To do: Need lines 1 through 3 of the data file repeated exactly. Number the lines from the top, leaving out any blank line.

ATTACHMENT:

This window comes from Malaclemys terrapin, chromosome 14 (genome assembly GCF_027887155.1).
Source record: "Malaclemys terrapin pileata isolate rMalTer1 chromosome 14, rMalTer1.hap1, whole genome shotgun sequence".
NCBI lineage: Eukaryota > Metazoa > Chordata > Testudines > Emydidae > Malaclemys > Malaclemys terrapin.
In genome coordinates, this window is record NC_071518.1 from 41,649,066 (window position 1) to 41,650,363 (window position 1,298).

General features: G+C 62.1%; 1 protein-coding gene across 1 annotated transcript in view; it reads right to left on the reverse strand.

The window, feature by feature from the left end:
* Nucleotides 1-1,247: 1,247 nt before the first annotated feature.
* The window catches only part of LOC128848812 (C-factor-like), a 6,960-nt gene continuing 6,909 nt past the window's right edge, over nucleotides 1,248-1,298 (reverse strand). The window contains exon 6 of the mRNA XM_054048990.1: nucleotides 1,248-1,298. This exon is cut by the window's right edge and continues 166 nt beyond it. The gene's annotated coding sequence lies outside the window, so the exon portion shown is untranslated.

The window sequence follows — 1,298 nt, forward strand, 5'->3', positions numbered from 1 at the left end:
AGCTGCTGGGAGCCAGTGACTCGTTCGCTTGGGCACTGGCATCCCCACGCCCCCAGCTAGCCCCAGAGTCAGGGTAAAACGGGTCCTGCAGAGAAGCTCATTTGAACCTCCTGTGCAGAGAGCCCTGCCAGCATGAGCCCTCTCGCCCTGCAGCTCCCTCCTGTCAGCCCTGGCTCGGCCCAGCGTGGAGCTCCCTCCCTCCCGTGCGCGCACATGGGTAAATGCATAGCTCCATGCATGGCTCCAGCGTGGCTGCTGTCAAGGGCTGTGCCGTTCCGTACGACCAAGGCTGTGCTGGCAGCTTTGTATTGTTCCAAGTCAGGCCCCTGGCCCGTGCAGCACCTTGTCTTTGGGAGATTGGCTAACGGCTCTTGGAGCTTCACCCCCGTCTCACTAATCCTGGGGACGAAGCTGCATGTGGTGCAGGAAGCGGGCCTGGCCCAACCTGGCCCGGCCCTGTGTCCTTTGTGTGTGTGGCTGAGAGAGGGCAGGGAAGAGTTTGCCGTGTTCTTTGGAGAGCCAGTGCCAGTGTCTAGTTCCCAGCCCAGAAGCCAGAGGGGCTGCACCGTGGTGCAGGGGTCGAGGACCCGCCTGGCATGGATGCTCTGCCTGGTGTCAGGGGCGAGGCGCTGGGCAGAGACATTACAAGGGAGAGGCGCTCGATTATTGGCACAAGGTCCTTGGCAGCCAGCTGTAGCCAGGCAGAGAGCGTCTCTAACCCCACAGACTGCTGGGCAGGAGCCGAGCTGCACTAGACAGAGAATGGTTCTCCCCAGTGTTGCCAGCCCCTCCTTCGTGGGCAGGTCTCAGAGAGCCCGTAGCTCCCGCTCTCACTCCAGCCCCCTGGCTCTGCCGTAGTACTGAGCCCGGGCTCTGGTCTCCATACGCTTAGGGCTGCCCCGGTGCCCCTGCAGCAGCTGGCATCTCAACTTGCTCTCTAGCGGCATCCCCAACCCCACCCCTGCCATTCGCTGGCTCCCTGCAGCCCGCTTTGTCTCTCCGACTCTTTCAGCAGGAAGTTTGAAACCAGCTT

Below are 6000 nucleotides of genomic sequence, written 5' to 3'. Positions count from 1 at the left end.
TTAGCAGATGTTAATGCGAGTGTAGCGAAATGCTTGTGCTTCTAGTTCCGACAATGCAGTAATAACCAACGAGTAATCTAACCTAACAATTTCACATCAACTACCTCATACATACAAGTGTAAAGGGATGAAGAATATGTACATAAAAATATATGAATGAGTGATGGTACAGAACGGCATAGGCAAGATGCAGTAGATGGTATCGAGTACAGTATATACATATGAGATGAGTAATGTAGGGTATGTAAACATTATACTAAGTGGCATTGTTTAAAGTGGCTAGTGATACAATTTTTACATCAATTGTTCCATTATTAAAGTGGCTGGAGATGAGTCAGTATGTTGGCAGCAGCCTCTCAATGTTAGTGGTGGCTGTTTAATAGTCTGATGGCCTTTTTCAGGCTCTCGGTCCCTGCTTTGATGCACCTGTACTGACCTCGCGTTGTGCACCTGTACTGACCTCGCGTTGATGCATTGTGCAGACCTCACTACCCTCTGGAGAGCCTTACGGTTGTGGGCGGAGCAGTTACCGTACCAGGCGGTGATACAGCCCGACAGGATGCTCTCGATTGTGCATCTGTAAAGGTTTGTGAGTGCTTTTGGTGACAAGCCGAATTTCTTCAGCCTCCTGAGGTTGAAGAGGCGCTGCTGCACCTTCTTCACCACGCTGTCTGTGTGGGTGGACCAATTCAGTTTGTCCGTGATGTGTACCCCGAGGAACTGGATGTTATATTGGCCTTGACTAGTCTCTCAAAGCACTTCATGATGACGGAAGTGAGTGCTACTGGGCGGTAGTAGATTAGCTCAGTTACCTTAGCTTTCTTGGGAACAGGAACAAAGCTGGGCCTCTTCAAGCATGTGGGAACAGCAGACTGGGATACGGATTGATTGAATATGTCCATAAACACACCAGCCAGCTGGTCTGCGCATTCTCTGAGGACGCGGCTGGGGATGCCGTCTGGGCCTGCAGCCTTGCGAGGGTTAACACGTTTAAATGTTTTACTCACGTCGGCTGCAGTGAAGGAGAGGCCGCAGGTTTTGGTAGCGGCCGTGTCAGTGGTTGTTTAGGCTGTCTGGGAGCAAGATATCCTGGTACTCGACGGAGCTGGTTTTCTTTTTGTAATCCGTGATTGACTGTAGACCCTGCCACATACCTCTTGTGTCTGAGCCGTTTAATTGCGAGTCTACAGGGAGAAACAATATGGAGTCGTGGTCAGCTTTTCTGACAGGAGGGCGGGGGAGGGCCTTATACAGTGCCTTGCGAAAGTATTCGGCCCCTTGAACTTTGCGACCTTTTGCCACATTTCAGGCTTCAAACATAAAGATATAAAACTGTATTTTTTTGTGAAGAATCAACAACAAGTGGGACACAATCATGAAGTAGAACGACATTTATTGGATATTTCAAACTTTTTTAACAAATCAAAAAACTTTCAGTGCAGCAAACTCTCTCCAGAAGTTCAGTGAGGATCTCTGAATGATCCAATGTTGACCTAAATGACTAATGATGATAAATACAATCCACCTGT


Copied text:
This window comes from Malaclemys terrapin, chromosome 14 (genome assembly GCF_027887155.1).
Source record: "Malaclemys terrapin pileata isolate rMalTer1 chromosome 14, rMalTer1.hap1, whole genome shotgun sequence".
NCBI lineage: Eukaryota > Metazoa > Chordata > Testudines > Emydidae > Malaclemys > Malaclemys terrapin.